Mary Elizabeth Patti M.D.

Type 2 diabetes is typically present for years before diagnosis, and individuals at risk for diabetes have insulin resistance and other metabolic abnormalities for years before that. The primary focus of the Patti Laboratory is to identify the molecular and metabolic pathways which are disrupted in individuals at risk for diabetes. We are particularly interested in mechanisms by which environmental or nutritional factors can mediate risk, potentially by altering transcriptional regulation and metabolism at a cellular level. By understanding these mechanisms, we are hopeful that we will be able to identify new approaches to diabetes prevention and treatment. To address these key questions, scientists in the Patti Lab utilize both cellular and animal models of diabetes risk, as well as tissue samples from human volunteers with insulin resistance or established type 2 diabetes. Current projects include analysis of metabolism and transcriptional regulation in (1)  iPS cells (skin-derived induced pluripotent stem cells) derived from patients with diabetes or insulin resistance, and (2) mouse models of diabetes risk created by disruption of candidate genes or in response to prenatal nutritional exposures. With these studies, we continue to identify and test new genes and pathways in the cell which are important for maintaining normal insulin response (insulin sensitivity) and blood glucose levels.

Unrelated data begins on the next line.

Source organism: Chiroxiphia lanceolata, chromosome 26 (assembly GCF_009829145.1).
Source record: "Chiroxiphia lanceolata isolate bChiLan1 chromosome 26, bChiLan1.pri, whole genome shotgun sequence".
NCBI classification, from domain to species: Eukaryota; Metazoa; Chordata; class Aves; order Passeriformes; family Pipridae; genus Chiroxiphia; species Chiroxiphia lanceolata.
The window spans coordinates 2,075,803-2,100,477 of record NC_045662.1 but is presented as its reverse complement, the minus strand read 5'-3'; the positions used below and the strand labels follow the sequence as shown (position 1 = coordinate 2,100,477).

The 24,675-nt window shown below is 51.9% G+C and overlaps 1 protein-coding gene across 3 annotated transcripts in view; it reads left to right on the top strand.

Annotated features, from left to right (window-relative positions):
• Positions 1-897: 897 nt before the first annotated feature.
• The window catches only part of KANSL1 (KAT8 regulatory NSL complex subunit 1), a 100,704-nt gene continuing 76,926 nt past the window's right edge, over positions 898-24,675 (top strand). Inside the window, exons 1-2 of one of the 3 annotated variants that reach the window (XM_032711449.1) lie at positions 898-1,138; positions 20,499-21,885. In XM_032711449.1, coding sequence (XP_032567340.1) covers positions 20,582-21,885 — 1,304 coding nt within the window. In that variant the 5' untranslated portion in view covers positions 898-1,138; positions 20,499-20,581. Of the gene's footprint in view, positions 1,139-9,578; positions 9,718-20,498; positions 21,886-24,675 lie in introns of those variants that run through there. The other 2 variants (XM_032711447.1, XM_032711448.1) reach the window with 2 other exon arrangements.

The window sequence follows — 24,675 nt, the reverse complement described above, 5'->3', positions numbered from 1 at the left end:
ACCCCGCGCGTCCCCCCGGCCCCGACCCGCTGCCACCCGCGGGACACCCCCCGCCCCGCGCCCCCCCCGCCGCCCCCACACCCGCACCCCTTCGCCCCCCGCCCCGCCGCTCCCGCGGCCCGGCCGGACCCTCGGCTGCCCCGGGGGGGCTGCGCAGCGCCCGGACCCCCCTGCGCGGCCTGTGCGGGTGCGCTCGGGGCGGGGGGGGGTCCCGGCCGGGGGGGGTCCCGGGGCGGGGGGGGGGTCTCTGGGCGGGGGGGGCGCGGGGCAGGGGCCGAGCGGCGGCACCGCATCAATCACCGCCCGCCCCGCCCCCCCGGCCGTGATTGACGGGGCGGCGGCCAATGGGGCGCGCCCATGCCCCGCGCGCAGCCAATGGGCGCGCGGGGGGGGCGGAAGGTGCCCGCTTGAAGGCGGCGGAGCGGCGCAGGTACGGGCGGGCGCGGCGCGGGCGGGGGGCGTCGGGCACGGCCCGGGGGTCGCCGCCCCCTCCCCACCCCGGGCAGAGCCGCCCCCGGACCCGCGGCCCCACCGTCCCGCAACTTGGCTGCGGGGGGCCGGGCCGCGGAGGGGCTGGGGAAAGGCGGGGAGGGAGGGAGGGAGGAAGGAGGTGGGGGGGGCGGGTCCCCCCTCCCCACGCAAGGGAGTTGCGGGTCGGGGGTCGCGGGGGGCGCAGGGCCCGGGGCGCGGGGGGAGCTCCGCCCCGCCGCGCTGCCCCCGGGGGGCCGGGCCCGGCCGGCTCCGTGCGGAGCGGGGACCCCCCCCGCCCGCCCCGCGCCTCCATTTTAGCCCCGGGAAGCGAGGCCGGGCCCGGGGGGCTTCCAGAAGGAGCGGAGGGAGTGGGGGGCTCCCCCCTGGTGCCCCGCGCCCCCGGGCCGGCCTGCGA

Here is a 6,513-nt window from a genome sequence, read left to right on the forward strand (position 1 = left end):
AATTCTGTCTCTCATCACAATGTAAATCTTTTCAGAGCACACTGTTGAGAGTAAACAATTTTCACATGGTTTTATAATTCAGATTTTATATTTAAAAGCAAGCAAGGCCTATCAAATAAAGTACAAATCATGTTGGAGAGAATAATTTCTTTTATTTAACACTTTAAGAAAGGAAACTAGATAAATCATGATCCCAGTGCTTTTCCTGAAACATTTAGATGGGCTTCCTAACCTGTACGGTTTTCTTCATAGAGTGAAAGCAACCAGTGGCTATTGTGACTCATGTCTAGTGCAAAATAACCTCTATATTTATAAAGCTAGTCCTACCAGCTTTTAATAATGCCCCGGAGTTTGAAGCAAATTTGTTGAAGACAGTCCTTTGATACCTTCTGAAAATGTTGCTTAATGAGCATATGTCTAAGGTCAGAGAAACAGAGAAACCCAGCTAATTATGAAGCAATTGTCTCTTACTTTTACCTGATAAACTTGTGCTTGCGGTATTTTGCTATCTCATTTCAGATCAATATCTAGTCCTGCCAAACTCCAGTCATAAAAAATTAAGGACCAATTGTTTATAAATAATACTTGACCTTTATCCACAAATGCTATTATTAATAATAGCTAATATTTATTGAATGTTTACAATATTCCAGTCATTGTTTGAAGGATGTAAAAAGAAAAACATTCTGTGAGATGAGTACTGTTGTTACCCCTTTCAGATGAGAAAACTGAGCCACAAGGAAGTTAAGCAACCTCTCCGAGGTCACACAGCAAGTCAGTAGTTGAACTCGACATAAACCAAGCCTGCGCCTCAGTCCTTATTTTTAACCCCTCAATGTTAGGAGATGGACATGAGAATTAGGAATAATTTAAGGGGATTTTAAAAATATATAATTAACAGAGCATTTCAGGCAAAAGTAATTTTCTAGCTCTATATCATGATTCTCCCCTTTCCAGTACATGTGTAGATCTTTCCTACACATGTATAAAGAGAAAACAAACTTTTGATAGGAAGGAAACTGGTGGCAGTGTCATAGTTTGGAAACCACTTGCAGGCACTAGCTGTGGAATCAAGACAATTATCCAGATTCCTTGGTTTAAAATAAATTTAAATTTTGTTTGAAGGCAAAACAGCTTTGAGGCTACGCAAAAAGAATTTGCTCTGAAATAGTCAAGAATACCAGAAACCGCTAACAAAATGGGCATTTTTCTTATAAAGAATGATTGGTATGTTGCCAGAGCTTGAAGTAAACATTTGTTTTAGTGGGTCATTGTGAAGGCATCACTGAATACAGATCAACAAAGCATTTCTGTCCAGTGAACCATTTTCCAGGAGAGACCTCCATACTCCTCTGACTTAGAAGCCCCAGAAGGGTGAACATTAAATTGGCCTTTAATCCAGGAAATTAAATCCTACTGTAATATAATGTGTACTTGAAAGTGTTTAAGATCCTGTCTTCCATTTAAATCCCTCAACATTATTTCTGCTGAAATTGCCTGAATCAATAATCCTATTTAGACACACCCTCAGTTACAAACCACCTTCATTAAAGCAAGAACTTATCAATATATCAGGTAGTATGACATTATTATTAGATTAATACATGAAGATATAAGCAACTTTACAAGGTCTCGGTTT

Some of our recent findings include:

• Insulin resistance and nutrition during early life can profoundly influence disease risk in adult life and may also impact on health of subsequent generations. We recently demonstrated (Science 2014) that prenatal nutritional exposures of a pregnant mouse confer diabetes risk not only in offspring, but also in grandoffspring mice, potentially by altering germ cell epigenetic regulation of transcription. Current studies aim to understand whether epigenetic signals can be modified during postnatal life and to determine the mechanisms by which these signals can affect early-life development.
• Insulin resistance and nutrition during early life can affect the metabolic function of stem cells - cells which are critical for normal development. We are analyzing how diabetes risk affects metabolism, transcriptional regulation, and differentiation programs in iPS and other stem cell populations. 

We are hopeful that understanding how transcriptional, epigenetic, and metabolic regulation is altered prior to the onset of diabetes will provide us the opportunity to identify new methods to reduce diabetes risk and also to reduce risk for subsequent generations.

In Dr. Patti's role as an endocrinologist and director of the hypoglycemia clinic at Joslin, she cares for patients with severe hypoglycemia, a condition which sometimes occurs after bariatric or other forms of gastrointestinal surgery. Given the severity of this condition, she is working to identify mechanisms responsible for hypoglycemia and reductions in glucose levels after bariatric surgery, and is investigating new therapies to reduce its frequency and severity. If you are interested in learning more about current clinical trials in this area, please email glucagonpump@joslin.harvard.edu.

Patti

​Office Phone Number: 1-617-309-2635

maryelizabeth(dot)patti(at)joslin(dot)harvard(dot)edu